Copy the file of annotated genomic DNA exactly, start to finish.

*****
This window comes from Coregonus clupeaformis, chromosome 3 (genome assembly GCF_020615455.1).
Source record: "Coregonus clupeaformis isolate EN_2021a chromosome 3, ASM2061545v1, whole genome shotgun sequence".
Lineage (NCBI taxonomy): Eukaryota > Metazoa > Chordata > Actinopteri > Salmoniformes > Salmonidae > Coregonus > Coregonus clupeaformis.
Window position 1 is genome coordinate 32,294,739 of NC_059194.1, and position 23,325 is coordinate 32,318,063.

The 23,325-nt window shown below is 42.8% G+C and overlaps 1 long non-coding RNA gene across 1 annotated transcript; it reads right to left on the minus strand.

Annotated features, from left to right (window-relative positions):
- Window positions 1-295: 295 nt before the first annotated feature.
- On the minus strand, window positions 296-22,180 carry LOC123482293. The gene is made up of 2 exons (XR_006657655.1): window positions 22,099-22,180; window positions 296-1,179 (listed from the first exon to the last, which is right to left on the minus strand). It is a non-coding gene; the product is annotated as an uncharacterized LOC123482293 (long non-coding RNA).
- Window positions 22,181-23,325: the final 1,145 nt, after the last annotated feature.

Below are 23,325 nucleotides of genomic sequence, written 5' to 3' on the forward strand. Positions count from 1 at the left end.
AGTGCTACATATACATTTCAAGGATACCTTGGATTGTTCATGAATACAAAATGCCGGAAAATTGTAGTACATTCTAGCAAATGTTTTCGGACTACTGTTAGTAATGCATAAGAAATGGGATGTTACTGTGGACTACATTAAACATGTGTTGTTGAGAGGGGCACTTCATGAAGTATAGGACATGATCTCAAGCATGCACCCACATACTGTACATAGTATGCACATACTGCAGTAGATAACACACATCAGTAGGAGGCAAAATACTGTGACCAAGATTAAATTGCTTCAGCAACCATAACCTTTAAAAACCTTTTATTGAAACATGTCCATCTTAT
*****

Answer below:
This window comes from Coregonus clupeaformis, chromosome 3 (genome assembly GCF_020615455.1).
Source record: "Coregonus clupeaformis isolate EN_2021a chromosome 3, ASM2061545v1, whole genome shotgun sequence".
Lineage (NCBI taxonomy): Eukaryota > Metazoa > Chordata > Actinopteri > Salmoniformes > Salmonidae > Coregonus > Coregonus clupeaformis.
Window position 1 is genome coordinate 32,294,739 of NC_059194.1, and position 23,325 is coordinate 32,318,063.

The 23,325-nt window shown below is 42.8% G+C and overlaps 1 long non-coding RNA gene across 1 annotated transcript; it reads right to left on the minus strand.

Annotated features, from left to right (window-relative positions):
- Window positions 1-295: 295 nt before the first annotated feature.
- On the minus strand, window positions 296-22,180 carry LOC123482293. The gene is made up of 2 exons (XR_006657655.1): window positions 22,099-22,180; window positions 296-1,179 (listed from the first exon to the last, which is right to left on the minus strand). It is a non-coding gene; the product is annotated as an uncharacterized LOC123482293 (long non-coding RNA).
- Window positions 22,181-23,325: the final 1,145 nt, after the last annotated feature.

Below are 23,325 nucleotides of genomic sequence, written 5' to 3' on the forward strand. Positions count from 1 at the left end.
AGTGCTACATATACATTTCAAGGATACCTTGGATTGTTCATGAATACAAAATGCCGGAAAATTGTAGTACATTCTAGCAAATGTTTTCGGACTACTGTTAGTAATGCATAAGAAATGGGATGTTACTGTGGACTACATTAAACATGTGTTGTTGAGAGGGGCACTTCATGAAGTATAGGACATGATCTCAAGCATGCACCCACATACTGTACATAGTATGCACATACTGCAGTAGATAACACACATCAGTAGGAGGCAAAATACTGTGACCAAGATTAAATTGCTTCAGCAACCATAACCTTTAAAAACCTTTTATTGAAACATGTCCATCTTAT